Tuesday, October 16, 2007

Simple Intention, Right Intention

Wikipedia says the following of Merton:

Thomas Merton (January 31, 1915December 10, 1968) was one of the most influential Catholic authors of the 20th century. A Trappist monk of the Abbey of Our Lady of Gethsemani, in the American state of Kentucky, Merton was an acclaimed Catholic spiritual writer, poet, author and social activist. Merton wrote over 60 books, scores of essays and reviews, and is the ongoing subject of many biographies. Merton was also a proponent of inter-religious dialogue, engaging in spiritual dialogues with the Dalai Lama, Thich Nhat Hanh and D.T. Suzuki. His career and his life was suddenly cut short when he was 53, due to an accident when he was electrocuted stepping out of his bath.

I have been particularly moved by Merton's discussion on simple and right intention from his book 'No Man Is An Island'. In my own words-right intention refers to spiritually inspired work, but it doesn't turn over to God the results of that work. We do the work as best we can and expect its just rewards. Simple intention turns over the results of the work to God, not expecting anything but to do the work while in relationship with God.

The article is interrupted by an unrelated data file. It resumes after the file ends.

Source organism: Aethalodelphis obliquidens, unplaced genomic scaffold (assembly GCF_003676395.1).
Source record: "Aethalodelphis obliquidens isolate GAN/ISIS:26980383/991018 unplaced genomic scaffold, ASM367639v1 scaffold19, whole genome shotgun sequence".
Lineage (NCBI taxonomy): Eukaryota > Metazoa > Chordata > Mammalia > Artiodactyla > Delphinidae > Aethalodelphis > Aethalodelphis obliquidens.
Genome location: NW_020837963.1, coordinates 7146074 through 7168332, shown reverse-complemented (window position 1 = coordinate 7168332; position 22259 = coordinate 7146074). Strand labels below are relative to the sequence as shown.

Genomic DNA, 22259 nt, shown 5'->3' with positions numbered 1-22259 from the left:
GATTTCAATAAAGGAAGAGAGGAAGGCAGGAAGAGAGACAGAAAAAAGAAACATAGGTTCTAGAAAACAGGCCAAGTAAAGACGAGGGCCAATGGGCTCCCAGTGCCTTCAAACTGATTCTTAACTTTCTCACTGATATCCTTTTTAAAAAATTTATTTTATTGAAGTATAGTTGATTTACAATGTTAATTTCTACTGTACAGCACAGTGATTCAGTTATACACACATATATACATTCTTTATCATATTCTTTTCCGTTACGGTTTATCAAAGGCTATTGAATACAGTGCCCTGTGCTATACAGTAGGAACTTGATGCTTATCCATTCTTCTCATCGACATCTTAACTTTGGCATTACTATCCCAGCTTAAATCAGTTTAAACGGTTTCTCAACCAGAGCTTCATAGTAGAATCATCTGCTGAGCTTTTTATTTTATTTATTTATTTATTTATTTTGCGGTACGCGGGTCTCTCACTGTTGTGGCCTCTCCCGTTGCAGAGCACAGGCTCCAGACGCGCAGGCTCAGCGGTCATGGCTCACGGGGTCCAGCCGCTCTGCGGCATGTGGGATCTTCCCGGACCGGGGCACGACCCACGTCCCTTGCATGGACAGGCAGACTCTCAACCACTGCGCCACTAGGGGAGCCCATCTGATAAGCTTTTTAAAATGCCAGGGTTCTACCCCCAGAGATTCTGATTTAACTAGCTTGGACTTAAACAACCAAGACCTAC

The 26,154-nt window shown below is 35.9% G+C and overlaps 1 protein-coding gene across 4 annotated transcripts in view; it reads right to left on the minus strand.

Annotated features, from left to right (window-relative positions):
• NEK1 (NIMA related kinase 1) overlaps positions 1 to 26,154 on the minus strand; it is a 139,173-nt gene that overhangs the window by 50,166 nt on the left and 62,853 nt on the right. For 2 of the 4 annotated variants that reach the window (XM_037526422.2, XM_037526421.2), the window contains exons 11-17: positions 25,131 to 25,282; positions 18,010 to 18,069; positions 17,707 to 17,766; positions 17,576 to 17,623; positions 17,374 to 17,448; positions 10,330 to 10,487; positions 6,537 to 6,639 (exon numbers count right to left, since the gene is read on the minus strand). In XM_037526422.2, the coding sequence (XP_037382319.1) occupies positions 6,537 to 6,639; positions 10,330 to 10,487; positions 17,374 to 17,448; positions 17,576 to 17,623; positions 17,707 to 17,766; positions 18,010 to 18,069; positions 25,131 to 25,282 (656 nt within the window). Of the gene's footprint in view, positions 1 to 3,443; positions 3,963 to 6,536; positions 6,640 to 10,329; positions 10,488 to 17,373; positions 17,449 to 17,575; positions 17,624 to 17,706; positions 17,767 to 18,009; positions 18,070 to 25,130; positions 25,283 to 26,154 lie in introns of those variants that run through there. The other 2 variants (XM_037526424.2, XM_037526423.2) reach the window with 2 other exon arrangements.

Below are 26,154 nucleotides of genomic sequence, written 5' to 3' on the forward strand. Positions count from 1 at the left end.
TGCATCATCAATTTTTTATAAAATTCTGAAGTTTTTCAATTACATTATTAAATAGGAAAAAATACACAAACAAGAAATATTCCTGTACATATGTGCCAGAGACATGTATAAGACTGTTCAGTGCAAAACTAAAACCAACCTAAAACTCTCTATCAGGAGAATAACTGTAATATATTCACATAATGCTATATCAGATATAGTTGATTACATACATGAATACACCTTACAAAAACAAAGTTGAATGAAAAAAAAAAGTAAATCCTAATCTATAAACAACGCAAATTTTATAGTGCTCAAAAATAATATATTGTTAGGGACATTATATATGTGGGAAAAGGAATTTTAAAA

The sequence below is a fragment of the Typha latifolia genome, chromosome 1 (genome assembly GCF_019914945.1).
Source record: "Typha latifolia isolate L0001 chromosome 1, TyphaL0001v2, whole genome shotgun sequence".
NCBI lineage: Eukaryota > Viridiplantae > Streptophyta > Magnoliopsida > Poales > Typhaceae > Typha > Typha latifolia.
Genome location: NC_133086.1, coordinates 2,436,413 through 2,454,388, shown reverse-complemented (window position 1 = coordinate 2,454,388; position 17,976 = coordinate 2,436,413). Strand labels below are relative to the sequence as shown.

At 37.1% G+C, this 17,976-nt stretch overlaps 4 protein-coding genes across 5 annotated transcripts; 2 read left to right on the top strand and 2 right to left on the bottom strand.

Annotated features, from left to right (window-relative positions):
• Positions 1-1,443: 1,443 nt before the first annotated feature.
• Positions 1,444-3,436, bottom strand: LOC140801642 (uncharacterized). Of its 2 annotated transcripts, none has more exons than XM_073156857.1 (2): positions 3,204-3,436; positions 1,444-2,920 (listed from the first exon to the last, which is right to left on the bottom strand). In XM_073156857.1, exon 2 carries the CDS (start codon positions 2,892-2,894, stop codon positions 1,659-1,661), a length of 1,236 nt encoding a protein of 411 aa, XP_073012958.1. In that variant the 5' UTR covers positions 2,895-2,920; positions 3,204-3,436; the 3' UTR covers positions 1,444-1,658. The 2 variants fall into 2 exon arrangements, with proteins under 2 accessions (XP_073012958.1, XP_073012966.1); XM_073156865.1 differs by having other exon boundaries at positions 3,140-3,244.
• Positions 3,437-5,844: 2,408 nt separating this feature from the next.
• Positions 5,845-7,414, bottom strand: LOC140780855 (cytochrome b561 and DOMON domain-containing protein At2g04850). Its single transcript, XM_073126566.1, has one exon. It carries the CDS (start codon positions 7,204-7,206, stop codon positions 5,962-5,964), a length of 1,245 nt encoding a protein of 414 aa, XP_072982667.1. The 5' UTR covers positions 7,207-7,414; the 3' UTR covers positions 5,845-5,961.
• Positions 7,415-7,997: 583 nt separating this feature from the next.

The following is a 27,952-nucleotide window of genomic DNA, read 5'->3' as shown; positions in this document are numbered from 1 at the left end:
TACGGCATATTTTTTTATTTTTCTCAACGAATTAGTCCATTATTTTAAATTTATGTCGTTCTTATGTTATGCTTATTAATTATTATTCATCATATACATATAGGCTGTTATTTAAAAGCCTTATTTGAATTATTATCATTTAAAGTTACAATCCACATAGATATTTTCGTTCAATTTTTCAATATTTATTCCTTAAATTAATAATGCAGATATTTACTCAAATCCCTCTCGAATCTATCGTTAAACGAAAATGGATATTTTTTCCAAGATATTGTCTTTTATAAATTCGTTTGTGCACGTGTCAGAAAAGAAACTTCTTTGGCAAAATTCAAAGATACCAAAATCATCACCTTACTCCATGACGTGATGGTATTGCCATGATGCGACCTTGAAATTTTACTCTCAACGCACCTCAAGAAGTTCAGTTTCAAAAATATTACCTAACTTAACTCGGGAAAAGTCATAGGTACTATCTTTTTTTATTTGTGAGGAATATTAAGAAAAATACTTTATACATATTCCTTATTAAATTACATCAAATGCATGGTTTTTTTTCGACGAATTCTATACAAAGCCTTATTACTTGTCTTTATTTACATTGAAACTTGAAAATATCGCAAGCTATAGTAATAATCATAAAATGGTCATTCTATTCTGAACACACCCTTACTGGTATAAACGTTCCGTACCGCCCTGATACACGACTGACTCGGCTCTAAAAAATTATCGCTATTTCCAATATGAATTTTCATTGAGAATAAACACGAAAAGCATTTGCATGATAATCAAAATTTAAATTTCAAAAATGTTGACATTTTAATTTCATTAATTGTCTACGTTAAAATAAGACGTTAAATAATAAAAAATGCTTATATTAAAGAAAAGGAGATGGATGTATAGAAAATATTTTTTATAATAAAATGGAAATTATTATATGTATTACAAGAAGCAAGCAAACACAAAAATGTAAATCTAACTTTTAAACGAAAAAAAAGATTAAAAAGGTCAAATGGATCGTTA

This is moving for me, as I try to learn a new job, or in any work that I do, I certainly try my best. By turning over the results of that work, I don't carry unnecessary stress or fear about how that work turns out.

From 'No Man', p74:

When we have right intention, our intention is pure. We seek to do God's will with a supernatural motive. We mean to please Him. But in doing so we still consider the work and ourselves apart from God and outside him. Our intention is directly chiefly upon the work to be done. When the work is done, we rest in its accomplishments, and hope for a reward from God.

But when we have a simple intention, we are less occupied with the thing to be done. We do all that we do not only for God but so to speak in Him. We are more aware of Him who works in us than of ourselves or of our work. Yet this does not mean that we are not fully conscious of what we do, or that realities lose their distinction in a kind of sweet metaphysical blur. It may happen that one who works with this "simple" intention is more perfectly alive to the exigencies of his work and does the work far better than the worker of "right" intentions who has no such perspective.

A right intention demands that we work with enough detachment to keep ourselves above the work to be done.

A simple intention rests in God while accomplishing all things. ...a simple intention does not need to rest in any particular end, it has already reached the end as soon as the work is begun. ...the end of simple intention is to work in God and with Him....